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Ronald McDonald Has Lost His Golden Touch

March 10, 2011 6 comments

A curious thing happened the other day: my daughter refused to bring McDonald’s to school for lunch. So not cool, mom. The negative stigma associated with fast food has trickled down to today’s youth.

I was one part proud, one part annoyed.

Since I’m writing this on the heels of admitting my Honey Nut Cheerio addiction, I hasten to tell you we very rarely eat McDonald’s, but it happens to be conveniently located next door to my dentist. The superstar mother I am managed to get all three of my children in for their 8 am cleaning appointments, minus their lunches. I fell from glory when I couldn’t convince my child to walk into class wielding a golden arch emblazoned bag.

Put it in your lunch kit for heaven’s sake – no one will be any the wiser! No dice. The smell, she said, would surely tip them off.

Interestingly, we had this conversation over muffins and juice inside McDonald’s – breakfast was also sacrificed to arrive at that early appointment (fine, so I was more drill sergeant than super mother). She has no trouble eating the food, she just didn’t want to be seen eating the food by anyone she knew.

My other two children could not believe what had just come out of their mother’s mouth – they were being offered the jackpot of all lunches, would be the envy of their classmates. I couldn’t go back on this offer. In the same way I refuse to be a short order cook when they all don’t like the dinner I’m serving, I wouldn’t be running to different restaurants for their lunch that day. It was McDonald’s or nothing.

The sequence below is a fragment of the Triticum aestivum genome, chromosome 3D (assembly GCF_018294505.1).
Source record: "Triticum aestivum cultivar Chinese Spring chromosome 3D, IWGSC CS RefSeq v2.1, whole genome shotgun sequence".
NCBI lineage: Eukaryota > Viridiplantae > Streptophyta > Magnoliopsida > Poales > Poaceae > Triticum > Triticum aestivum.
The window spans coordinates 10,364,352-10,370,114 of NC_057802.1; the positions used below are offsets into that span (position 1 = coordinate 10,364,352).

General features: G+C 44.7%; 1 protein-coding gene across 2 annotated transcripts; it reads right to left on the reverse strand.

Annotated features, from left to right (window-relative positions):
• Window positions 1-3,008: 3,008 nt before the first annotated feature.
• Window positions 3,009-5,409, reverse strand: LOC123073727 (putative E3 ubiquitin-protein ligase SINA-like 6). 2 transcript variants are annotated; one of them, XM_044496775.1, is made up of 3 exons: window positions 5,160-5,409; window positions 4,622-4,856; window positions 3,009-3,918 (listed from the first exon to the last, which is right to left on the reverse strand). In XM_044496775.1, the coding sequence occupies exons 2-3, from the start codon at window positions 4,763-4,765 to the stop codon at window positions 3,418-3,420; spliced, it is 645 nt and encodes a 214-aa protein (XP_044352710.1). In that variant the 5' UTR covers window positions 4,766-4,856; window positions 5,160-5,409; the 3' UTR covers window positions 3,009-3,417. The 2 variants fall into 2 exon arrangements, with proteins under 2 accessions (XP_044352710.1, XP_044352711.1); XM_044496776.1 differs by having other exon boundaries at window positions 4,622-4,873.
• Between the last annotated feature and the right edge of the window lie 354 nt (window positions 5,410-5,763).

I was in a position I never dreamed of: singing the praises of the fast food chain that in previous conversations I had proclaimed as evil, trying to cajole her into a quick and easy lunch. My words were coming back to haunt me, I had been too convincing in my earlier life, when I had more time for nutrition.

Other kids get Whole Foods, and I get McDonald’s? The high water mark for lunches is now the over-priced organic grocery store, incidentally. While undeniably full of healthier options, Whole Foods was not at my disposal.

We settled on a fruit and yogurt parfait and a couple of biscuits with jam, taken out of their packaging and disguised by her lunch kit. Hardly a lunch of champions, but under the rushed circumstances it would suffice.

Another day, another life lesson: be careful what you wish for.

Get well, Big Brother

February 26, 2011 4 comments

John and my sister, Marybeth

We all know that bad things happen to good people; but it never makes it easier.